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Accuracy of ultrasound in diagnosing ankle injuries in emergency care
  1. Fenna E Deutekom1,2,
  2. Milan L Ridderikhof2,
  3. Faridi Van Etten-Jamaludin3,
  4. Tim Schepers4
  1. 1 Faculty of medicine, University of Amsterdam, Amsterdam, The Netherlands
  2. 2 Emergency Medicine, Amsterdam UMC—Locatie AMC, Amsterdam, The Netherlands
  3. 3 Clinical Library, Amsterdam UMC—Locatie AMC, Amsterdam, The Netherlands
  4. 4 Trauma Surgery, Amsterdam UMC—Locatie AMC, Amsterdam, The Netherlands
  1. Correspondence to Fenna E Deutekom, University of Amsterdam, Amsterdam, 1012, The Netherlands; f.e.deutekom{at}


Background Ankle injuries are one of the most common presentations in the ED. Although fractures can be ruled out using the Ottawa Ankle Rules, the specificity is low, which means many patients may still receive unnecessary radiographs. Even once fractures are ruled out, assessment of ankle stability is recommended to rule out ruptures, but the anterior drawer test has only moderate sensitivity and low specificity and should be performed only after swelling has receded. Ultrasound could be a reliable, cheap and radiation free alternative to diagnose fractures and ligamentous injuries. The purpose of this systematic review was to investigate the accuracy of ultrasound in diagnosing ankle injuries.

Methods Medline, Embase and the Cochrane Library were searched up to 15 February 2022 to include studies of patients of 16 years or older presenting to the ED with acute ankle or foot injury, who underwent ultrasound and had diagnostic accuracy as outcome. No restrictions were applied for date and language. Risk of bias and quality of evidence using the Grading of Recommendations, Assessment, Development and Evaluations approach were assessed.

Results Thirteen studies evaluating 1455 patients with bony injuries were included. In 10 studies, the reported sensitivity for fracture was >90%, but varied among studies between 76% (95% CI 63% to 86%) and 100% (95% CI 29% to 100%). In nine studies, the reported specificity was at least 91%, but varied between 85% (95% CI 74% to 92%) and 100% (95% CI 88% to 100%).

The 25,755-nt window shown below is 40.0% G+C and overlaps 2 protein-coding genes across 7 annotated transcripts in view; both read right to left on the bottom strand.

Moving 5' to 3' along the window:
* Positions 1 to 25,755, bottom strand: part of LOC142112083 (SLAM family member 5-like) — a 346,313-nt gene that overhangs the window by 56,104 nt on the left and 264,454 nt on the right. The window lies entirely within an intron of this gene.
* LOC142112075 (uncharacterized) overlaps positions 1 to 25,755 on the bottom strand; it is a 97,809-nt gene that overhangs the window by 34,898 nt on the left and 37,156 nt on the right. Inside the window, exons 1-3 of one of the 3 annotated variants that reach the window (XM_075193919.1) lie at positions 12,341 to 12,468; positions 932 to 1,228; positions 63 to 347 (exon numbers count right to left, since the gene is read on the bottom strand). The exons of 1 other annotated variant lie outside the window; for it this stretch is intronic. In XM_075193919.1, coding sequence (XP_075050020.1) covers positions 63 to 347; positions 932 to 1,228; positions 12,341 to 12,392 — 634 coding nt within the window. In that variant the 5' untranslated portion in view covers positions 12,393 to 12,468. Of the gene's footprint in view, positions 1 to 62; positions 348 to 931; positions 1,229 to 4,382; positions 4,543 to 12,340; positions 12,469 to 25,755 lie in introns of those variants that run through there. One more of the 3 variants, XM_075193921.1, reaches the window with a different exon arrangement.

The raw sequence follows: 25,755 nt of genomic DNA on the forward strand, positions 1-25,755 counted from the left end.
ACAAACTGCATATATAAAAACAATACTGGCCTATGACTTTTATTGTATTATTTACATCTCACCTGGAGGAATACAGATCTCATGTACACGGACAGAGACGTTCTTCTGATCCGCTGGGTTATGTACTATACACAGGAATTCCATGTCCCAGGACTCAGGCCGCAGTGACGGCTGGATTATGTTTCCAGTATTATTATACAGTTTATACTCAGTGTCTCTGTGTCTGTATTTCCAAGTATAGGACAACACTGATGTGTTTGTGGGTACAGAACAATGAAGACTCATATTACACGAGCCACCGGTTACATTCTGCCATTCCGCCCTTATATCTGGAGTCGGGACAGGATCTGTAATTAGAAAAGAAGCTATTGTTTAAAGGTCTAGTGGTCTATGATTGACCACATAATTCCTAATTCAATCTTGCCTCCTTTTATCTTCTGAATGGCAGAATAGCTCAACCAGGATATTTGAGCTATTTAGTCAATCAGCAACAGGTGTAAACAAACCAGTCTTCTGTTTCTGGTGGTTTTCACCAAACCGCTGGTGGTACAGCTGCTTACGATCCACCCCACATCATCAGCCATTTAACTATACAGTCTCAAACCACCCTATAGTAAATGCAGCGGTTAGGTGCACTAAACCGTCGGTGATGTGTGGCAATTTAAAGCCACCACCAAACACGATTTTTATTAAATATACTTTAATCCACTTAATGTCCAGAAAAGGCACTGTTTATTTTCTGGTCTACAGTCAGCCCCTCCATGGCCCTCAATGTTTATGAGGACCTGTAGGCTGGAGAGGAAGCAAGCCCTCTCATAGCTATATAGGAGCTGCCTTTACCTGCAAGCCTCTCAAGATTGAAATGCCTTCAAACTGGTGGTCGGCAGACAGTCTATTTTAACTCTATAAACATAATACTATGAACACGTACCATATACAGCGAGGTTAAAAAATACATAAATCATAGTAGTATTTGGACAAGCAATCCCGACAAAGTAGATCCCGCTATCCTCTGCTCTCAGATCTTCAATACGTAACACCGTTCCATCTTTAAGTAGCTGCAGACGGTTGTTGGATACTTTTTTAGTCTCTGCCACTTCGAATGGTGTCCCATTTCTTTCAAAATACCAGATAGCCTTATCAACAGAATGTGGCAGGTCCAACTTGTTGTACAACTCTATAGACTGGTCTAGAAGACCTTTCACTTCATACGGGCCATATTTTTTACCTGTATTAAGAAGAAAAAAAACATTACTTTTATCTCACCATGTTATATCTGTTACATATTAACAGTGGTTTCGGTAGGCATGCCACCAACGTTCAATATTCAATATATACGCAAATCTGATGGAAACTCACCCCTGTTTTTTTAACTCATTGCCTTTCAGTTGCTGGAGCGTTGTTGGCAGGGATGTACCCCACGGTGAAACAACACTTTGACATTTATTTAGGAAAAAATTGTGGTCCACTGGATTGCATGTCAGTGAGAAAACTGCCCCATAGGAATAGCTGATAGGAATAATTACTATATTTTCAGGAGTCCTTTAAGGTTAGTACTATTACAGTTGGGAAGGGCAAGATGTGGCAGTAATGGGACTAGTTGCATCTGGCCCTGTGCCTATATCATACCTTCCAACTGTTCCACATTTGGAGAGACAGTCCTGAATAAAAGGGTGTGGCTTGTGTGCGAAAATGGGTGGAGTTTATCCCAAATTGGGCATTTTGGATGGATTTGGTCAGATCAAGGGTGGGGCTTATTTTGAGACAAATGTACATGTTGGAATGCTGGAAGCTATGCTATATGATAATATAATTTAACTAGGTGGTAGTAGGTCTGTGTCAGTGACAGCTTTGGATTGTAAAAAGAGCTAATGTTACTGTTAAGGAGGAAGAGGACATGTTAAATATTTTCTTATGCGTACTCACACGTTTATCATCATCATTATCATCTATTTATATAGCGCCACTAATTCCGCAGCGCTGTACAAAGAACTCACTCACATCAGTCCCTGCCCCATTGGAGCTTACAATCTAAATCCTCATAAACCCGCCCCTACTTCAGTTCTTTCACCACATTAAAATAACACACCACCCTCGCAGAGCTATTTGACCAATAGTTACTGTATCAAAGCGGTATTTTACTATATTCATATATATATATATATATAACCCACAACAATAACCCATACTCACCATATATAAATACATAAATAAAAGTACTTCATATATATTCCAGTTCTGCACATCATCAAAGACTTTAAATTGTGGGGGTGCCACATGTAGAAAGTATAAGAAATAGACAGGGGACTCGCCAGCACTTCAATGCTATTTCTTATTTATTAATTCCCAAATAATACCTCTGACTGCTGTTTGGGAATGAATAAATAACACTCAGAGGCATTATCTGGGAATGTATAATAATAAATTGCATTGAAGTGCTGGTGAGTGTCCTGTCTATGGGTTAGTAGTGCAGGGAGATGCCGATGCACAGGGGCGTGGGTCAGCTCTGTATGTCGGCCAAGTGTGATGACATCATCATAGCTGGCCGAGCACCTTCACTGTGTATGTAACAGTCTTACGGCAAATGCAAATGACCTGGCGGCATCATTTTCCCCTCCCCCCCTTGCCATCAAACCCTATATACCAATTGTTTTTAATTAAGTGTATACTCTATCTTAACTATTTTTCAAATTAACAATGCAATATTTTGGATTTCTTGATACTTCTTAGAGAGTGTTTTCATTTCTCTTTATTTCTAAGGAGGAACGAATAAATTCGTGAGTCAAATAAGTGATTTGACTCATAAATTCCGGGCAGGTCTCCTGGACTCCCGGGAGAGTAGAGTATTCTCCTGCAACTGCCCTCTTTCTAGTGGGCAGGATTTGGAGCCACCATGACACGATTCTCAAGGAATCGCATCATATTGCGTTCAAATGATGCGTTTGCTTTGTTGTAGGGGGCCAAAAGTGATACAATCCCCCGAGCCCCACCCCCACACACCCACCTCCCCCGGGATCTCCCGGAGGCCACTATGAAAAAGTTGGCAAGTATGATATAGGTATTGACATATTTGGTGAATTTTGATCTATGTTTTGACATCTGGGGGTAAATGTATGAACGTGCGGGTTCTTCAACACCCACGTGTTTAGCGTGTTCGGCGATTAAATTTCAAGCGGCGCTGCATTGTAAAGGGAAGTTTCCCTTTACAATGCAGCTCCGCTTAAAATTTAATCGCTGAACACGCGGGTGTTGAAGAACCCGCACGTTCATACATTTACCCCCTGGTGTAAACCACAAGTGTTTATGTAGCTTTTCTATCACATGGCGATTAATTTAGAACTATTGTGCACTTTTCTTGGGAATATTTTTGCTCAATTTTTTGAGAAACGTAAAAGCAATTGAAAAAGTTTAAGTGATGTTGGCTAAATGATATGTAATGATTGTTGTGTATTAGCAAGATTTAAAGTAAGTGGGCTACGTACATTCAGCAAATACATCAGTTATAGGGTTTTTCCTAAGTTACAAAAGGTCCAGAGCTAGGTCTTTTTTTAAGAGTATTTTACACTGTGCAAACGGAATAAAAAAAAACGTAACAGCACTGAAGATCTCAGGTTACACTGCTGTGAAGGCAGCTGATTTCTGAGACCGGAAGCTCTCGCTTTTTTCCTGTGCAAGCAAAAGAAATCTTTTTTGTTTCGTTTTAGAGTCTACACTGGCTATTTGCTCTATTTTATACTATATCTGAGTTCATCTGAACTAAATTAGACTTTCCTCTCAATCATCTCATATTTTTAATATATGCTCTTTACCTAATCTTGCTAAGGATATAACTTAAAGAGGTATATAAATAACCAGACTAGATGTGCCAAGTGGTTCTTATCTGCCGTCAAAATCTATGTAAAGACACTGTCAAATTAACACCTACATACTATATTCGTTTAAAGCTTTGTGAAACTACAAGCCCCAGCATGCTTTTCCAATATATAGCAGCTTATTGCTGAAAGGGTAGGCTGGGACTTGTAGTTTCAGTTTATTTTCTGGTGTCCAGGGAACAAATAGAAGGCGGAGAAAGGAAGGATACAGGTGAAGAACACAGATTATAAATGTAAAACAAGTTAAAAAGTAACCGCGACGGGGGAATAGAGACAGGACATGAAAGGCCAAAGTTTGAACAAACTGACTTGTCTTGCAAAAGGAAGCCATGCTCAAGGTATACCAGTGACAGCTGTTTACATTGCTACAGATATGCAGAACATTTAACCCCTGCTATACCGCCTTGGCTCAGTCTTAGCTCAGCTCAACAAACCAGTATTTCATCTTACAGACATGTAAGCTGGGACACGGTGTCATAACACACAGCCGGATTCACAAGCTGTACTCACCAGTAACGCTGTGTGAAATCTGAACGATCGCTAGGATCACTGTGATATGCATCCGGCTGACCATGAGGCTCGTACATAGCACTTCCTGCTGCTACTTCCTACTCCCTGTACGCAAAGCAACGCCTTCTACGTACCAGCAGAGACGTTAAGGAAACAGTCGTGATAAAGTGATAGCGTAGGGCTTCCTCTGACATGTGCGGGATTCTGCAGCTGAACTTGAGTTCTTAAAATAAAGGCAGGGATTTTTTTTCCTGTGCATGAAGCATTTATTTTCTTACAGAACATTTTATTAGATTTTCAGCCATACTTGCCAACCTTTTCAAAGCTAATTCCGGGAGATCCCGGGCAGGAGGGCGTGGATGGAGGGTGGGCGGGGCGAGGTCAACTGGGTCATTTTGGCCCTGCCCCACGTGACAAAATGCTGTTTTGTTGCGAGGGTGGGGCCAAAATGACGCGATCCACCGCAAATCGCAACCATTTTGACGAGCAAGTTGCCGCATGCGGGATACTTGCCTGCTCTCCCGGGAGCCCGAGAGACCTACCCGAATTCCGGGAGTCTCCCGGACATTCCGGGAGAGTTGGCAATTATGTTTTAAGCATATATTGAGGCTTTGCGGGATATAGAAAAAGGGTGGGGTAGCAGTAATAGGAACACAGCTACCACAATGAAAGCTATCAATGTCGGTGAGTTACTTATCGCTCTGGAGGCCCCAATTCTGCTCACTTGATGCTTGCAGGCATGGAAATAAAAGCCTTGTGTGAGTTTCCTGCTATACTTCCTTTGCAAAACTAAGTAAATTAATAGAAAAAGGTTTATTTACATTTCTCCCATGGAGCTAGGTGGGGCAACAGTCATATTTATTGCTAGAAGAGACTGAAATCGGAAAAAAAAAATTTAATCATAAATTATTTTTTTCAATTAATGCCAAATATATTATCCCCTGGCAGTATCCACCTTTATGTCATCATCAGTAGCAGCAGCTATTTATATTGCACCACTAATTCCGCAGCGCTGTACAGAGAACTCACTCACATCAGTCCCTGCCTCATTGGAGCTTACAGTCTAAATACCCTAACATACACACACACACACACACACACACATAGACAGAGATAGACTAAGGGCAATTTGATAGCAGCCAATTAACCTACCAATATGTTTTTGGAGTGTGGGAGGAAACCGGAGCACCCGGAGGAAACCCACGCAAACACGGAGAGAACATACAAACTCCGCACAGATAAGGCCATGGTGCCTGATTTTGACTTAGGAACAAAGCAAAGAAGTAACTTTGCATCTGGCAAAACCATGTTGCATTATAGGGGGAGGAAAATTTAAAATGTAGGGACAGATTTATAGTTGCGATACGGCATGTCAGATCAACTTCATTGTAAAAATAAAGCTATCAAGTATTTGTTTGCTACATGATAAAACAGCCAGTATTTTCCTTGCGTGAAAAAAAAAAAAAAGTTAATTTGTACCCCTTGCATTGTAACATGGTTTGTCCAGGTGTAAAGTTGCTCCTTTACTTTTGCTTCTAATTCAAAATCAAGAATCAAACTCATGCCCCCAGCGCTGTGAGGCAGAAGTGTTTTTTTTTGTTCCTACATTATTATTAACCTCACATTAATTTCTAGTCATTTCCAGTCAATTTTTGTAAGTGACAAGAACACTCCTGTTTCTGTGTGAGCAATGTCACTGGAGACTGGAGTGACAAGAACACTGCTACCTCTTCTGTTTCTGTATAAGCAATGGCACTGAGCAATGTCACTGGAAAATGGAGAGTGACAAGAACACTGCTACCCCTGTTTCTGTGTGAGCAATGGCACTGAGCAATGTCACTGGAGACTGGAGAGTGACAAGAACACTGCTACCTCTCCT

Six studies including 337 patients examined the use of ultrasound for ligamentous injuries and found a sensitivity and specificity >94% and 100%. Overall quality of evidence for both bony and ligamentous injuries was low and very low.

Conclusion Ultrasound has the potential to be a reliable method for diagnosing foot and ankle injuries, however, higher grade evidence is needed.

PROSPERO registration number CRD42020215258.

  • emergency department
  • ultrasonography
  • extremity
  • soft tissue injuries
  • fractures

Data availability statement

Data are available in a public, open access repository.

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Data availability statement

Data are available in a public, open access repository.

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  • Handling editor David Metcalfe

  • Contributors FED planned the study, extracted the data, served as main writer of the study and submitted the manuscript. MLR extracted the data, served as writer of the manuscript and critically reviewed the data extraction process and content of the manuscript. FVE-J conducted the search. TS conceived the study, critically revised the manuscript and was responsible for the overall content as guarantor.

  • Funding The authors have not declared a specific grant for this research from any funding agency in the public, commercial or not-for-profit sectors.

  • Competing interests None declared.

  • Patient and public involvement statement Patients and/or the public were not involved in the design, or conduct, or reporting, or dissemination plans of this research.

  • Provenance and peer review Commissioned; externally peer reviewed.

  • Supplemental material This content has been supplied by the author(s). It has not been vetted by BMJ Publishing Group Limited (BMJ) and may not have been peer-reviewed. Any opinions or recommendations discussed are solely those of the author(s) and are not endorsed by BMJ. BMJ disclaims all liability and responsibility arising from any reliance placed on the content. Where the content includes any translated material, BMJ does not warrant the accuracy and reliability of the translations (including but not limited to local regulations, clinical guidelines, terminology, drug names and drug dosages), and is not responsible for any error and/or omissions arising from translation and adaptation or otherwise.

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